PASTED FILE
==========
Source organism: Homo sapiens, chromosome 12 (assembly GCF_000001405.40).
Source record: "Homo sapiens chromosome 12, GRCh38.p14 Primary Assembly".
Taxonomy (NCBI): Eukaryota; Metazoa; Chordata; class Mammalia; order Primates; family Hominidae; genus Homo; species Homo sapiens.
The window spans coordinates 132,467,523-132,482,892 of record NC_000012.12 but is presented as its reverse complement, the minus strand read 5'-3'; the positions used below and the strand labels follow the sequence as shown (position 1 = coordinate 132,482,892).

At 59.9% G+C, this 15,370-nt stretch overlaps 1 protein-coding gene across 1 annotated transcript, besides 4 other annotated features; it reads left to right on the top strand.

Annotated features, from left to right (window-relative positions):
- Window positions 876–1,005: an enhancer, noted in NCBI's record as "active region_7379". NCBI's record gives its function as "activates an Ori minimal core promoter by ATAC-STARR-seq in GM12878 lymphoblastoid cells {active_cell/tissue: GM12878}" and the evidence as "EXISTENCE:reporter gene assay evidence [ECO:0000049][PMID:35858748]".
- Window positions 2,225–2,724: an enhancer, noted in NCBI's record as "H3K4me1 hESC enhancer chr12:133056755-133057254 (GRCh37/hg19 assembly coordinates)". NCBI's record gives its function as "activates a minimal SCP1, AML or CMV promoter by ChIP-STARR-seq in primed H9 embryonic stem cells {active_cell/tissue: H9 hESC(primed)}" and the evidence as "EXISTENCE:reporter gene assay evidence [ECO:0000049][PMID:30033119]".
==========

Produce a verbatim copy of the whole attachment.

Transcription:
Source organism: Homo sapiens, chromosome 12 (assembly GCF_000001405.40).
Source record: "Homo sapiens chromosome 12, GRCh38.p14 Primary Assembly".
Taxonomy (NCBI): Eukaryota; Metazoa; Chordata; class Mammalia; order Primates; family Hominidae; genus Homo; species Homo sapiens.
The window spans coordinates 132,467,523-132,482,892 of record NC_000012.12 but is presented as its reverse complement, the minus strand read 5'-3'; the positions used below and the strand labels follow the sequence as shown (position 1 = coordinate 132,482,892).

At 59.9% G+C, this 15,370-nt stretch overlaps 1 protein-coding gene across 1 annotated transcript, besides 4 other annotated features; it reads left to right on the top strand.

Annotated features, from left to right (window-relative positions):
- Window positions 876–1,005: an enhancer, noted in NCBI's record as "active region_7379". NCBI's record gives its function as "activates an Ori minimal core promoter by ATAC-STARR-seq in GM12878 lymphoblastoid cells {active_cell/tissue: GM12878}" and the evidence as "EXISTENCE:reporter gene assay evidence [ECO:0000049][PMID:35858748]".
- Window positions 2,225–2,724: an enhancer, noted in NCBI's record as "H3K4me1 hESC enhancer chr12:133056755-133057254 (GRCh37/hg19 assembly coordinates)". NCBI's record gives its function as "activates a minimal SCP1, AML or CMV promoter by ChIP-STARR-seq in primed H9 embryonic stem cells {active_cell/tissue: H9 hESC(primed)}" and the evidence as "EXISTENCE:reporter gene assay evidence [ECO:0000049][PMID:30033119]".